Tuesday, March 22, 2011

The Patriot Flag Ceremony

On the third day of my internship was a ceremony for the Patriot Flag. For those that don't know the Patriot Flag is a giant, 30ft x 58ft to be exact or the size of a regular volleyball court, flag that will be flown at Fort McKinley. There is another flag that is signed by those participating in the ceremony along with a sort of guest book style book that you could sign. The flag will be displayed in each of the 50 states before it is flown permanently.

We started by shoveling the sidewalk of snow then brought weights up from the gym to weigh down the banner of the names of those that died in the terrorist attacks during 9/11. Afterwards we placed the banner and worked on the row of flags that adorned the side of the Civic Center. Afterwards the firefighters signed the flag and I stood back, not wanting to overstep my bounds in signing it I was told by the chief to sign it. As I was apart of putting the ceremony together I should be able to sign it. A humbling moment I am truly grateful for. Being able to sign something that will be on display at the memorial at Ground Zero was simply daunting. I didn't register it at first. I just signed it, but as the day drove on and I continued in helping with the ceremony the magnitude of it started sinking in.

I think the moment in which the gravity hit me was as we were raising the giant flag. It took a bunch of us to unroll the flag and as I looked up (picture left) to see the flag towering over me, blocking out the sun and casting a deep shadow. We waved the flag and as you can see from the pictures below it was a pretty impressive view.

Folding the flag was a task in itself. It took all of Helena Fire and a few others to fold it. The flag weighs 60lbs. We folded it up then set it inside it's case until the ceremony started.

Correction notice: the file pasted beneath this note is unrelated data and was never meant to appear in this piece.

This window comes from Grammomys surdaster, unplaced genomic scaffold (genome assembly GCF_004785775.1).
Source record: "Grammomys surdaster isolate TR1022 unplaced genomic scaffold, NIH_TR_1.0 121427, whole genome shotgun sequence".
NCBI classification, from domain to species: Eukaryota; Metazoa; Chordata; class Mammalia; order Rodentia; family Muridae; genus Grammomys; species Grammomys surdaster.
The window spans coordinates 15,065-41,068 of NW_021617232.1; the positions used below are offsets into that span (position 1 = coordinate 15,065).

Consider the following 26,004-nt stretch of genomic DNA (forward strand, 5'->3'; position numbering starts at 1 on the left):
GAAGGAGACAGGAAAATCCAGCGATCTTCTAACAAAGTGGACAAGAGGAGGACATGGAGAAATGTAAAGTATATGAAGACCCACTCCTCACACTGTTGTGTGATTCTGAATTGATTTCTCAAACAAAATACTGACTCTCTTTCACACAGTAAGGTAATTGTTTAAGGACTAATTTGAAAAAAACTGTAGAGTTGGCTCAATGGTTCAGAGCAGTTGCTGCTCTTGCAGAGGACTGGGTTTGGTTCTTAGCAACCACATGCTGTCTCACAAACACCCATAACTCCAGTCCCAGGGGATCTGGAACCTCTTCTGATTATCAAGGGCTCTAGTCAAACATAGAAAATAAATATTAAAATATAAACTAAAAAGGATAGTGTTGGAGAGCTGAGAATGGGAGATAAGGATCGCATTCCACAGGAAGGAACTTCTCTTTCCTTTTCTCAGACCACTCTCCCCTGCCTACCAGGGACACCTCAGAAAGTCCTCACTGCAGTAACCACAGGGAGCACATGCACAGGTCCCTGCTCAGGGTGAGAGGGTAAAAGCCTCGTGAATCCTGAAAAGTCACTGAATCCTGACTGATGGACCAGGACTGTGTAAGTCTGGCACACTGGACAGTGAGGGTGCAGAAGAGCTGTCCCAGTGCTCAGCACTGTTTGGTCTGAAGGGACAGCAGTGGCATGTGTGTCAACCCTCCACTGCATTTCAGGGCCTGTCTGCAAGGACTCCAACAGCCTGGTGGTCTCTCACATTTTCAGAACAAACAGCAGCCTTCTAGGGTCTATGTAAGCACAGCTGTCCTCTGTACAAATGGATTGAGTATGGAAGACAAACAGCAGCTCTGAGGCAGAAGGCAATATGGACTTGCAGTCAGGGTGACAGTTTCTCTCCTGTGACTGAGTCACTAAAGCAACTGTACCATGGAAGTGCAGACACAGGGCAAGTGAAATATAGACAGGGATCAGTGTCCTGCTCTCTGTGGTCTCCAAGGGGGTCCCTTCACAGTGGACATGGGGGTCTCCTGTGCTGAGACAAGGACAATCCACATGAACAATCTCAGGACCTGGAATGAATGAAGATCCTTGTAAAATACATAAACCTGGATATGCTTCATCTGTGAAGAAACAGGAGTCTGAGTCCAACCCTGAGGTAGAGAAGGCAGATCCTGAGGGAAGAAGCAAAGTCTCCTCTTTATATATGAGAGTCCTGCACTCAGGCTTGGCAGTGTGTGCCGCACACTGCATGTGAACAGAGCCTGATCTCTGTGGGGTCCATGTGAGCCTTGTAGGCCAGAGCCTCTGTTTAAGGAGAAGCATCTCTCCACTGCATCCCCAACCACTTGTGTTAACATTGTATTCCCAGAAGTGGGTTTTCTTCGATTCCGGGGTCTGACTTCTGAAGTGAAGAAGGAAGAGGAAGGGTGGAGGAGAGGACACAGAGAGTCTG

We dressed in turnouts except those who were in the honor guard. They wore their Class A uniforms. We stood in a line as the honor guard brought the flag up to the podium. We watched as the governor, mayor, and a few others gave speeches and then we folded the flag. The ceremony finished and we packaged the flag and sent it to FedEx where it could be shipped to the next place of ceremony.

Those who died in the Towers; Police, EMS, the 343 firefighters, and civilians were given a fitting ceremony. They were honored and will forever be honored by the thousands of people who will share in seeing the flag flying in the breeze, those who signed the flag, and those who scribbled their chicken scratch in the signature book. They all came together with respect for the fallen. They all parted with the ceremony engraved in their minds.

I shared in a once in the lifetime moment with a brotherhood that I haven't fully been welcomed into but being able to participate in this, and having them share something so special with me put me one step closer. It's a memory I'll never forget.

You can read the Helena IR article here and watch the YouTube video here. Until next time, stay safe, and stay tuned!

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